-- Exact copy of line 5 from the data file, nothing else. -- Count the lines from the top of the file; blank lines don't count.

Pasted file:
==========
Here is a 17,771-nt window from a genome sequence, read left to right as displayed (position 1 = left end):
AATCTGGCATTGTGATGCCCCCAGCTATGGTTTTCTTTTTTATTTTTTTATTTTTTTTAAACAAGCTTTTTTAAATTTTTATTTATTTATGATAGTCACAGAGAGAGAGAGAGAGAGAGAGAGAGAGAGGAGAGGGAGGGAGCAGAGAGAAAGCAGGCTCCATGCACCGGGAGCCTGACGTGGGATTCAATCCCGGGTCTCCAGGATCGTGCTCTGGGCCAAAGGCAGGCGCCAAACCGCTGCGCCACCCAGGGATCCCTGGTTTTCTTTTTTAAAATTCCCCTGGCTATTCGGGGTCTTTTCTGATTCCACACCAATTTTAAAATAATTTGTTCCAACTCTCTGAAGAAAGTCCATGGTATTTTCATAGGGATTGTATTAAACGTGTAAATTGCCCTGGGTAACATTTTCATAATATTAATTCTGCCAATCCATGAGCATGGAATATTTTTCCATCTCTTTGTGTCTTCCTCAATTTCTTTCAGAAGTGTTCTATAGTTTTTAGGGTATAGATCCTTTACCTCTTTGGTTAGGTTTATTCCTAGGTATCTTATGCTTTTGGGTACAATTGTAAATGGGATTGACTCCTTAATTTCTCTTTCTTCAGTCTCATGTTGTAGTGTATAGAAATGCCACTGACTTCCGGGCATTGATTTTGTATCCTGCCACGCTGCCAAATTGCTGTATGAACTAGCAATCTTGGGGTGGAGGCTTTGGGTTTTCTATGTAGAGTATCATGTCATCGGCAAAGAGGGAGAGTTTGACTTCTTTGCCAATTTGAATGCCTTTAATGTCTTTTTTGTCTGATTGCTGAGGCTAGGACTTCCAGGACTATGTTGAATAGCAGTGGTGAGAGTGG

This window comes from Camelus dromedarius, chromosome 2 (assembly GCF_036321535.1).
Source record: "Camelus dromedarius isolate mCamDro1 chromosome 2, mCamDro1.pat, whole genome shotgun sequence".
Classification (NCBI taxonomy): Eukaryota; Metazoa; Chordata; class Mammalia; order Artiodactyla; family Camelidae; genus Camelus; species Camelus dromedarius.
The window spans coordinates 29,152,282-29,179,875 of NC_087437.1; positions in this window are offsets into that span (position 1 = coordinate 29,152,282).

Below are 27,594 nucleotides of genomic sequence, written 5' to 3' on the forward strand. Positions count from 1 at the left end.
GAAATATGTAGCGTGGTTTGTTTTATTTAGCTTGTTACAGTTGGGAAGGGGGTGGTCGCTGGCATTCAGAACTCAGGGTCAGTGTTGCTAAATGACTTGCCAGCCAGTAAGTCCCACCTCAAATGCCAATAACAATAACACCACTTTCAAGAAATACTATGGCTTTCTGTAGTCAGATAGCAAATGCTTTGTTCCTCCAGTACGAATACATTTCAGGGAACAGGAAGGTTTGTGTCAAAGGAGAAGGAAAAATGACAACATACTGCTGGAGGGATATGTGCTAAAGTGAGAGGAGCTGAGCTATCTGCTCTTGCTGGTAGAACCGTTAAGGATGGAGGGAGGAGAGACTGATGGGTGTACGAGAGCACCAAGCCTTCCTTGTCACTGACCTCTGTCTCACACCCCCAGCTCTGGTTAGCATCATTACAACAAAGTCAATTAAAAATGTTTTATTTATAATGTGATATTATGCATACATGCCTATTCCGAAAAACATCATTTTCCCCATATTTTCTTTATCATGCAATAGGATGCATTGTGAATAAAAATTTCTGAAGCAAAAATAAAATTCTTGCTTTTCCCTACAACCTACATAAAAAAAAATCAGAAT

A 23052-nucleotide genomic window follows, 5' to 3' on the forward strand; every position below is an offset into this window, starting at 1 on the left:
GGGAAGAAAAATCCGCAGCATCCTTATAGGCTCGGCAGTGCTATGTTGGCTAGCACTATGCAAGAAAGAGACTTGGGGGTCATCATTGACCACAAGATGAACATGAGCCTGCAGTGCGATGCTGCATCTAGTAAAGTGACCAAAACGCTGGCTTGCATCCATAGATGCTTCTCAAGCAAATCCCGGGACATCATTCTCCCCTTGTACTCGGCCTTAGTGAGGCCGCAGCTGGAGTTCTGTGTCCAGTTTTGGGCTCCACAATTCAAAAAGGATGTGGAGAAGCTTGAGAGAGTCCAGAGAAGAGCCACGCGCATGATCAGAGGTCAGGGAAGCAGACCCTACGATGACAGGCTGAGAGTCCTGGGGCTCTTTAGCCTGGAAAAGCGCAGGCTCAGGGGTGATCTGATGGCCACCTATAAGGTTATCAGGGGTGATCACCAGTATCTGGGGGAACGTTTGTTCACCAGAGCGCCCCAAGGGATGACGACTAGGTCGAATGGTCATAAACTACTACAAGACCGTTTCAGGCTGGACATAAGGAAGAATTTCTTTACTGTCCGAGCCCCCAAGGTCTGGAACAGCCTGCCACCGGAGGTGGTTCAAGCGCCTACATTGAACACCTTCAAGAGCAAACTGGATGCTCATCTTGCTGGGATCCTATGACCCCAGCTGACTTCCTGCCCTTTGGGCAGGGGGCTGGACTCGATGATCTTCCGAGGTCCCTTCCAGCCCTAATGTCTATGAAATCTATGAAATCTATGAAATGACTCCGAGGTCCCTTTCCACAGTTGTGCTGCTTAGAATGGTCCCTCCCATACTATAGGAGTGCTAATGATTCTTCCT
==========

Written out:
Classification (NCBI taxonomy): Eukaryota; Metazoa; Chordata; class Mammalia; order Artiodactyla; family Camelidae; genus Camelus; species Camelus dromedarius.